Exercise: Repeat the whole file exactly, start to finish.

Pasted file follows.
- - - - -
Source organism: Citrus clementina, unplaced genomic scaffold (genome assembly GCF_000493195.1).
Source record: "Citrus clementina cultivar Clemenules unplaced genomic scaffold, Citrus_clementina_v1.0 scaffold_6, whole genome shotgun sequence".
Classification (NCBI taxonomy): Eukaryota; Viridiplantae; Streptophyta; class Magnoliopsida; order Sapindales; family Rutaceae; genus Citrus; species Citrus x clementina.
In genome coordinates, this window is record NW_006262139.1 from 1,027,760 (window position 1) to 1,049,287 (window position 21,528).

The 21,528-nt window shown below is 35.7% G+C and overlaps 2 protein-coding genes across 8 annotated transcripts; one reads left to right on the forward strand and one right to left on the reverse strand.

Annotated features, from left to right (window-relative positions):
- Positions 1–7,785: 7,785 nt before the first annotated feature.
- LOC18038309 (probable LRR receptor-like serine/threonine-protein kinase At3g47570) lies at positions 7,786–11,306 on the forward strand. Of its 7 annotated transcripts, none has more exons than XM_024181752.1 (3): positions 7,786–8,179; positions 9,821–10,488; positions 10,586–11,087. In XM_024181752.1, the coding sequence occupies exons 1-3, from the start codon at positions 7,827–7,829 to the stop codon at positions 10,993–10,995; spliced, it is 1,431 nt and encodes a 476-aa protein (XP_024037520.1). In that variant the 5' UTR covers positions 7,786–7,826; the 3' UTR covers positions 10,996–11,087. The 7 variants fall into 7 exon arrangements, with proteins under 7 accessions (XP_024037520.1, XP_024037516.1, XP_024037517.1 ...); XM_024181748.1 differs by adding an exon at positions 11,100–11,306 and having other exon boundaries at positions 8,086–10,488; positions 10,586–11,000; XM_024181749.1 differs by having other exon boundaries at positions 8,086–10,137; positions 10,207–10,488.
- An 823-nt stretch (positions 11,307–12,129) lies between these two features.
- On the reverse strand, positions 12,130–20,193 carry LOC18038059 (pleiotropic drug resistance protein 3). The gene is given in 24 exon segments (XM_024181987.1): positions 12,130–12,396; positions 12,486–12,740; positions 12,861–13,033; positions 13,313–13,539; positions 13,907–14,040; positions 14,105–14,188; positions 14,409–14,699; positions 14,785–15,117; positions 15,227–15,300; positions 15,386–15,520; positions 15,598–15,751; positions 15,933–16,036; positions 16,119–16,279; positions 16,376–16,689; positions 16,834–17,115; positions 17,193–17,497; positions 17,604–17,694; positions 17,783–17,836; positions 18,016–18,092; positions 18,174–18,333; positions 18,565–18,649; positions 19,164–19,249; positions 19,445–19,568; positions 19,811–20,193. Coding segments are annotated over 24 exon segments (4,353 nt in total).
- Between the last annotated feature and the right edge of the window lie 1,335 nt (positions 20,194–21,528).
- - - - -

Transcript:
Source organism: Citrus clementina, unplaced genomic scaffold (genome assembly GCF_000493195.1).
Source record: "Citrus clementina cultivar Clemenules unplaced genomic scaffold, Citrus_clementina_v1.0 scaffold_6, whole genome shotgun sequence".
Classification (NCBI taxonomy): Eukaryota; Viridiplantae; Streptophyta; class Magnoliopsida; order Sapindales; family Rutaceae; genus Citrus; species Citrus x clementina.
In genome coordinates, this window is record NW_006262139.1 from 1,027,760 (window position 1) to 1,049,287 (window position 21,528).

The 21,528-nt window shown below is 35.7% G+C and overlaps 2 protein-coding genes across 8 annotated transcripts; one reads left to right on the forward strand and one right to left on the reverse strand.

Annotated features, from left to right (window-relative positions):
- Positions 1–7,785: 7,785 nt before the first annotated feature.
- LOC18038309 (probable LRR receptor-like serine/threonine-protein kinase At3g47570) lies at positions 7,786–11,306 on the forward strand. Of its 7 annotated transcripts, none has more exons than XM_024181752.1 (3): positions 7,786–8,179; positions 9,821–10,488; positions 10,586–11,087. In XM_024181752.1, the coding sequence occupies exons 1-3, from the start codon at positions 7,827–7,829 to the stop codon at positions 10,993–10,995; spliced, it is 1,431 nt and encodes a 476-aa protein (XP_024037520.1). In that variant the 5' UTR covers positions 7,786–7,826; the 3' UTR covers positions 10,996–11,087. The 7 variants fall into 7 exon arrangements, with proteins under 7 accessions (XP_024037520.1, XP_024037516.1, XP_024037517.1 ...); XM_024181748.1 differs by adding an exon at positions 11,100–11,306 and having other exon boundaries at positions 8,086–10,488; positions 10,586–11,000; XM_024181749.1 differs by having other exon boundaries at positions 8,086–10,137; positions 10,207–10,488.
- An 823-nt stretch (positions 11,307–12,129) lies between these two features.
- On the reverse strand, positions 12,130–20,193 carry LOC18038059 (pleiotropic drug resistance protein 3). The gene is given in 24 exon segments (XM_024181987.1): positions 12,130–12,396; positions 12,486–12,740; positions 12,861–13,033; positions 13,313–13,539; positions 13,907–14,040; positions 14,105–14,188; positions 14,409–14,699; positions 14,785–15,117; positions 15,227–15,300; positions 15,386–15,520; positions 15,598–15,751; positions 15,933–16,036; positions 16,119–16,279; positions 16,376–16,689; positions 16,834–17,115; positions 17,193–17,497; positions 17,604–17,694; positions 17,783–17,836; positions 18,016–18,092; positions 18,174–18,333; positions 18,565–18,649; positions 19,164–19,249; positions 19,445–19,568; positions 19,811–20,193. Coding segments are annotated over 24 exon segments (4,353 nt in total).
- Between the last annotated feature and the right edge of the window lie 1,335 nt (positions 20,194–21,528).